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1996 Daiheigen Development Events


Editor’s Note: Development is a
crucial and important aspect of any organization. EBJI is
fortunate indeed to have one of its students and
instructors, Dan Israel, serve as Chairman of the
Development Committee of our regional association,
Daiheigen Judo Yudanshakai. In this position, Dan is
responsible for soliciting consensus from the other
member dojos as to what kinds of activities and events
the Yudanshakai sponsors every year. As our needs change,
so do our developmental activities. As you will read
below, our developmental events for 1996 were a great
success, with hundreds of people in the Yudanshakai
participating in the various activities. Dan’s position
is also important that he sets not only what kinds of
activities occur, but the tone and demeanor in which they
occur. Dan has been able to accomplish his goals through
a process and spirit of cooperation and harmony which is
just as important as the actual activities themselves. In
this way, EBJI is influencing not only our own members
directly, but also members of the Judo community in and
around the entire Northern California and Sacramento
regions. Our ability to have such positive influences on
such a broad spectrum of people is due, in part, to our
ability to have a strong home dojo with a broad base of
community support. We look forward to having a positive
influence all around these areas in 1997 and beyond.

Throughout 1996, it was my pleasure to
once again represent EBJI on the Daiheigen Board of
Directors as the chairman of the development committee.
The two events which we sponsored this year were our
annual training for the USJF Junior Nationals and a set
of novice judo and referee clinics. The Junior National
training began on the last Saturday in April and was held
every Saturday up to the Junior Nationals at the end of
May. The novice clinics were held once a month from
October through December.

With approval of the Board of Directors,
I once again asked Ken Kokka and Victor Lameyse to serve
as Daiheigen’s Yudanshakai coaches. The judo practices
were held every Saturday from 10 am through 1 pm. Classes
consisted of technical instruction, randori (both ne waza
and tachi waza), and endurance training. Prior to these
classes, competitors aged 13 and over were doing 30-45
minutes of running, sprinting, and calisthenics to
supplement their training. We also provided students with
a class on proper weight training and nutrition.

Since Daiheigen was the host of this
year’s USJF Junior National tournament, scoring and
timing clinics were also held concurrently with judo
practice. All the volunteers who were working tables at
the tournament had to attend these sessions and acquaint
themselves with the different aspects of the scoring and
timing table to be ready for a national tournament.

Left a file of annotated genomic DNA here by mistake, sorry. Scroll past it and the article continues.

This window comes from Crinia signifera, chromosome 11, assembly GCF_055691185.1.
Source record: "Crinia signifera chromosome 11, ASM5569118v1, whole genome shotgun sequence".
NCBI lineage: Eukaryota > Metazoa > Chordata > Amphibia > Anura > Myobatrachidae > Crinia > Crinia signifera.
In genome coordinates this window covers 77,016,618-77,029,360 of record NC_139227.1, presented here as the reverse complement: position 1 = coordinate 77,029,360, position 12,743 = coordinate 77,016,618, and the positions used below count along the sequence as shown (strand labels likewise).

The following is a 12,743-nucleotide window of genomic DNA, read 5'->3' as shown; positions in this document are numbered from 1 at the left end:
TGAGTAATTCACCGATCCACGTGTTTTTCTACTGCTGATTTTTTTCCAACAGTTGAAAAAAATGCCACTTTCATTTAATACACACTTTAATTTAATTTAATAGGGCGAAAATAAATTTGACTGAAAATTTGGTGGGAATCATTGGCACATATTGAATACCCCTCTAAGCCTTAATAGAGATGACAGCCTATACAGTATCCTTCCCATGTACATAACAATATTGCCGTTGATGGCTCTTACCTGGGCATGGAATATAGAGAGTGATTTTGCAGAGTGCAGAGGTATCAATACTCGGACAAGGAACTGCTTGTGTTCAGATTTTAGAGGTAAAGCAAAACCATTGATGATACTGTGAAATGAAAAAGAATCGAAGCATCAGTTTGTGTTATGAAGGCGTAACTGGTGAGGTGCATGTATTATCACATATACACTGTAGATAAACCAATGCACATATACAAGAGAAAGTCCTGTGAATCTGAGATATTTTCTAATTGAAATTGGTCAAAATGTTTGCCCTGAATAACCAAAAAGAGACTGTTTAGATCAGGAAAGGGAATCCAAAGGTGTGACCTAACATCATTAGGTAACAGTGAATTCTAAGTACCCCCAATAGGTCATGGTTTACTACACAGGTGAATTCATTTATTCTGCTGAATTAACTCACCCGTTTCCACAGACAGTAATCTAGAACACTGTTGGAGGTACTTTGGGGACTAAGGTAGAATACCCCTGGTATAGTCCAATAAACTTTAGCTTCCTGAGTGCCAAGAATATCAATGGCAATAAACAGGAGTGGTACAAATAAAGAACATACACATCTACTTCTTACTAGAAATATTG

The tournament itself was successful.
The training really paid off. People from every dojo,
friends, and family all came together and worked very
hard to pull this off. Many people did double duty. Some
competed one day and then worked tables, or assisted in
another area on the second day. Daiheigen’s competitors
did well, working very hard and taking several medals,
particularly in the girls divisions. The scoring and
timing teams met with only minor problems, particularly
impressive given the fact that 3 months prior to the
tournament some of them had never seen judo before, let
alone worked at a tournament.

In October, Daiheigen sprang to
activity again, holding the first of 3 novice judo and
referee clinics. One clinic per month, from October
through December was held. Each session featured a judo
clinic (for all ranks and ages) and a novice referee
clinic. Several Daiheigen instructors helped give
instruction and assistance at the judo clinics, and
Sensei Haruo Makimoto (IJF-B referee) administered the
referee clinic. After each clinic, we held a practice
tournament so player and referee alike could test what
they learned.

As we move into 1997, I can only see
the development schedule of the yudanshakai as ambitious.
With 3 new dojos as members, new ideas and new events
will be coming. Already planned for 1997 are a series of
3 kata clinics, for those eligible for dan promotion to
learn both the nage and the katame no kata. Daiheigen is
also planning a Summer Judo Camp for June. All this will
be in addition to the normal clinics and training that we
usually have each year.

As I close, I want to express that I
hope that as chairman of Development, that I am indeed
providing opportunity for those in our organization (student
and instructor alike) to develop their judo. I do realize
that I cannot do his alone, and I try to give credit
where it is due. I would like to take this opportunity to
thank everyone, as well as all their family and friends
who have helped (in any way, small or large) us in our
efforts to make judo grow. I hope that I can continue to
count on all your efforts in the future to continue to
bring these events to promote growth and development in
Judo. Thanks once again.

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